Web portal Yes Yes Yes
API available Yes Yes Yes
Mobile app No No Yes
Dedicated customer support team No Yes Yes
Price of delivery
Cost dependent on pharmacy Cost dependent on pharmacy Cost dependent on pharmacy
Service levels available
Same-day On-demand, same-day On-demand, same-day
Pharmacy choice
Any partner pharmacy Any partner pharmacy Any partner pharmacy
Over 50% of states Under 50% of states Over 50% of states
Security & Tracking
ID check at point of delivery* (*ID checks temporarily paused due to COVID-19) Yes Yes Yes
Signature capture at point of delivery* (*Signature collection temporarily paused due to COVID-19) Yes Yes Yes
Real-time tracking other than shipping carrier tracking Yes Yes Yes
Delivery status updates No Yes Yes
Tamper-evident packaging provided No No No
Means of delivery
Independent contractors Independent contractors, or pharmacy can keep own driver Independent contractors

The Domino Effect:
Challenges to Delivery

Despite patients’ increasing need for delivery and copious industry research demonstrating its positive impact on adherence, there have been considerable obstacles to the expansion of delivery.


Until recently, patients were largely unaware that prescription delivery was available to them, even though most major chains and 76% of independent pharmacies offered delivery prior to the pandemic.22 This may be due in large part to the lack of advertising by pharmacies.


Many pharmacy owners like the idea of delivery and understand how it can improve patients’ adherence to therapy. At the same time, they may avoid promoting it, afraid that profits will fall if patients no longer physically visit the store and browse. Unfortunately, many pharmacies are reliant on the sale of OTC medications, toiletries, and other products for revenue, due to PBM practices such as low reimbursements, retroactive DIR fees, and delayed payments for medication therapy management.23


While the Pharmaceutical Care Management Association says, “PBMs recognized that home delivery can provide an alternative way of safely accessing needed maintenance medications and other prescription drugs,” there has not been much momentum on improving medication access. PBM fees and low reimbursements can have a negative effect on many pharmacies in terms of getting patients into the store.

In early March 2020, the American Pharmacists Association (APhA) felt it necessary to explicitly ask PBMs to lift administrative restrictions on access such as “burdensome prior authorization, refill limits, and home delivery requirements.”24 Many of these restrictions were then temporarily lifted. Nevertheless, PBMs continue to primarily promote delivery via their own mail-order pharmacies.25

What’s at Stake

Last September, Eric Kinariwala, CEO and founder of Capsule prescription delivery, told Becker's Hospital Review that “consumers are demanding a better pharmacy experience and that prescription delivery will over time become the new normal.” Little did any of us realize how quickly that would become reality.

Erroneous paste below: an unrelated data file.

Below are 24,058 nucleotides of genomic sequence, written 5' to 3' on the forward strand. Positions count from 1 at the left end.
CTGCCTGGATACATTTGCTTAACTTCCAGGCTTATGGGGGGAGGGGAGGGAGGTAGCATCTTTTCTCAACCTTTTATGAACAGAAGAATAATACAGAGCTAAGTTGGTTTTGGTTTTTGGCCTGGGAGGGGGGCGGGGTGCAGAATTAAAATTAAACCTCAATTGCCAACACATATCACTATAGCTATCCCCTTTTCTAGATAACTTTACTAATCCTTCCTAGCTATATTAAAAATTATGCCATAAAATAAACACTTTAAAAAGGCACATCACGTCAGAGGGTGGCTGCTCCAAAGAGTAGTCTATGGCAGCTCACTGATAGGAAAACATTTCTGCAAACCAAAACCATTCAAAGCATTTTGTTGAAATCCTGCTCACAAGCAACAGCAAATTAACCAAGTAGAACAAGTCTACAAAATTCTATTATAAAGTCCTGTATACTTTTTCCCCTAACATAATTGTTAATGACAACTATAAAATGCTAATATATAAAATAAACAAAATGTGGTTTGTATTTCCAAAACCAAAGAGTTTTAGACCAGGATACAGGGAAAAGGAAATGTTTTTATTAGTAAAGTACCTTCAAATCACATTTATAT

The COVID-19 pandemic has changed the healthcare industry landscape. It was already clear that reliable prescription delivery had the potential to impact the quality and cost of American healthcare for generations to come. Now it is equally clear that reliable prescription delivery must become the new normal.

This report will be updated over the course of the year to reflect changes in the delivery landscape and healthcare industry overall.


When a patient takes a medication exactly as prescribed (i.e. correct dose, correct administration, correct duration of therapy).
Physical pharmacy stores. These may also use a website, patient portal, phone line, or app to conduct business, but largely depend on customers coming into the store.
Chain pharmacies
Major pharmacy retailers with many locations nationwide. E.g. CVS, Walgreens, etc.
Chronic condition
A long-term disease or condition, variously defined as lasting at least 3-12 months, and requiring ongoing care or therapy.
Digital Pharmacy Accreditation
Signifies that an online pharmacy complies with the National Association of Boards of Pharmacy criteria, which includes patient privacy, order security, quality assurance, and provision of meaningful consultation between customers and pharmacists.
DIR fees
Direct and Indirect Remuneration fees. Various fees collected by a PBM from pharmacies for a variety of reasons.
Pharmacies without physical locations that conduct business entirely online.
Inventory management
The process of maintaining an adequate stock of medications in order to avoid too little or too much stock on the pharmacy shelves.
Maintenance medications
Prescriptions taken at regular intervals (usually daily) to treat chronic conditions.
Medication therapy management
Broad range of medication services administered by pharmacists. Often centers around reviewing a patient's prescriptions, ensuring they understand why and how to take them, and monitoring their progress on therapy.
Over-the-counter, that is, not prescribed.
Pharmacy benefit manager. Third-party companies that manage patients' prescription drug benefits on behalf of an insurer.
Pharmacy software systems
Software implemented by pharmacies to manage their operations.
Prior authorization
Approval from the health plan or PBM that is required for payment of certain medications.
Payments made to a pharmacy after a prescription is billed to the patient's PBM and the PBM accepts the claim.
Return to stock
When prescriptions are dispensed but not picked up by the patient, the medication must be put back into stock containers. Some states have strict guidelines on returning to stock to ensure labels are appropriately destroyed and batches of medication are not mixed.
Service area
Geographic area served by the delivery solution.
Service levels
In regards to delivery, the turnaround time from delivery request to completion. Service levels could include on-demand, same-day, next-day, shipping, expedited shipping, etc.
Delivery completed by the USPS or other package carriers and transported by ground or air.
Healthcare and health consultations delivered via telephone, online portal, or other telecommunications means.


  4. IQVIA, “Shifts in Healthcare Demand, Delivery and Care During the COVID-19 Era”
  19. 2019 NCPA Digest